It’s Health Time Again

Last year I wrote about navigating and buying on the ACA marketplace; well it’s open enrollment time again. It’s pretty widely reported as to how the sign up period has been cut and that the advertising budget has been slashed. Politics aside, this makes life trickier. I have received a decent amount of emails, robocalls and texts from healthcare.gov reminding me it is sign up time, so for those already on the market place I can’t complain about the level of communication. For those new to the marketplace though I can imagine the experience might be different.

Last year we went with a gold plan. The main reason for this is that at the time we didn’t know exactly how much healthcare we would use and what the quality would be. In general we have been happy with it, but we needed to review for 2019.

If you don’t select a new plan you are automatically enrolled in the plan you were on previously. So without any review we would have been kept on the gold plan.

I’ll discuss the issue of the tax subsidies below, but based on our income level the gold plan cost our family of four around $900 a month. We felt for the level of healthcare we used last year we could probably move to a lower tier.

So for this year we have gone down to the bronze tier. This will save us about $450 a month. So a pretty large saving but, the main difference between the two plans is the level of deductible. Although we will save a large amount of money, we will need to pay “full price” for most of our doctor’s visit, vaccines and prescriptions. Yes it will be hard going from paying $10 a prescription to maybe $100 but we have to remember the amount we are saving each month, and budget some of that saving straight to visits and prescriptions.

The important thing to remember is that the quality of care is identical, and the overall out of pocket limit is the same.

We do get a tax subsidy based on our income. I know that these subsidies are not designed for people like us, they are clearly there for hard working small business owners and freelance workers. So I do understand there is an ethical dilemma here, but there is no real way around this other than buying direct from an insurance company.

However there is one small wrinkle that I’ve only just worked through that will require some action before the end of this year. I’m expecting our “income” this year to be around $60,000 based on dividends and capital gains, which would give us a very high amount of tax subsidy. However it puts us below the income threshold to make us eligible for CHIP.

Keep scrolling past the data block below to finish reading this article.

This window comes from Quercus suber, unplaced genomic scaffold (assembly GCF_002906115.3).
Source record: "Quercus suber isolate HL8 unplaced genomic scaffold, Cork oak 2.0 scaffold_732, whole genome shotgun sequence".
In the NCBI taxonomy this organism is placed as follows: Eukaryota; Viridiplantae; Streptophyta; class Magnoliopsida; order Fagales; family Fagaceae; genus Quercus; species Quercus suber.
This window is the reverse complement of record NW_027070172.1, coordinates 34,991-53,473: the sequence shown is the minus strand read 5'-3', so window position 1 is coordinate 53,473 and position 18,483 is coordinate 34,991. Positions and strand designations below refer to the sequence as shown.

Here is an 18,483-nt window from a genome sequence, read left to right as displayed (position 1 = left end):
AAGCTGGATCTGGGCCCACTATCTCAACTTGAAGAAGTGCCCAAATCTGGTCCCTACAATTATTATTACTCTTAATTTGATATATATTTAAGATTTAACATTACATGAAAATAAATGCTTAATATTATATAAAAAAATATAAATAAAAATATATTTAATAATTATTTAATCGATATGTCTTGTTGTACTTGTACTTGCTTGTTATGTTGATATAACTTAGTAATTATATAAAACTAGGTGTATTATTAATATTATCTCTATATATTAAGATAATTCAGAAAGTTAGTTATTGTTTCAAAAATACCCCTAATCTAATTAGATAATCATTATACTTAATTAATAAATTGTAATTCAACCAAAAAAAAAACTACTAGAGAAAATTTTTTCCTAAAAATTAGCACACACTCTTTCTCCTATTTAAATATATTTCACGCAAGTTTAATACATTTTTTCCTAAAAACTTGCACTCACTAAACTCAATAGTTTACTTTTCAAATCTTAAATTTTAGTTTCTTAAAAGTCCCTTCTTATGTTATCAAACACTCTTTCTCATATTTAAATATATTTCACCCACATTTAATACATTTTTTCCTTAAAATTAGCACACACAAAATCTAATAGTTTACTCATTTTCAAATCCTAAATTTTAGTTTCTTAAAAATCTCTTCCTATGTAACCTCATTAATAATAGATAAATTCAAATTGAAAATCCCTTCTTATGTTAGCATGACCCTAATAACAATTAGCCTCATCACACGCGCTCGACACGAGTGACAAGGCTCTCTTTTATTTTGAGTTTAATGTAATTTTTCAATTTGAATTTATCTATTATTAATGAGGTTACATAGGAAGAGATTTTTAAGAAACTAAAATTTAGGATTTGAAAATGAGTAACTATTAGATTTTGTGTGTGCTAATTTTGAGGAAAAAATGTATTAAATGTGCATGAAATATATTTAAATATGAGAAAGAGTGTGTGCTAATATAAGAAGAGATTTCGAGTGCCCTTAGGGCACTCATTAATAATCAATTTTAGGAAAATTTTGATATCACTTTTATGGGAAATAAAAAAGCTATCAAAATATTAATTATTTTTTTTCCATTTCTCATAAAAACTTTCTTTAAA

CHIP is the equivalent of medicaid for children. If you qualify for CHIP and don’t apply then you have to relinquish your tax subsidies. Don’t get me wrong CHIP is a great program, but it is 100% not designed for people like us; I fully support it being there and it is a lifesaver for the people who need it. What this means is I need to create more income we don’t need in order bring us above the CHIP threshold but still in the tax subsidy bracket.

Here is the loophole in things like CHIP and Medicaid, there is no asset test only income is counted. It’s odd, but I guess it means it can be measured straight off income tax forms rather than requiring an analysis of housing records and bank accounts, which I imagine would require a lot of work both people and paper.

This actually isn’t as easy as it sounds. We won’t know our dividend income until the mutual funds payout in mid December. The rest of our income comes from capital gains, So if we sell say $60,000 of mutual funds the capital gains might be $20,000. Again we only see the exact amount of capital gains once we get the tax forms in early 2019. Therefore in theory if you are living off $60,000 a year then your tax return will show you only “making” $20,000, thus eligible for various benefits.

What I need to do this year (and probably every year until our children are in college) is move about $60,000 from one mutual fund into another (a high dividend account makes most sense) to “generate” another $20,000 in income.

I’ve learned a lot this week about the minefield of navigating benefits and tax law.

 

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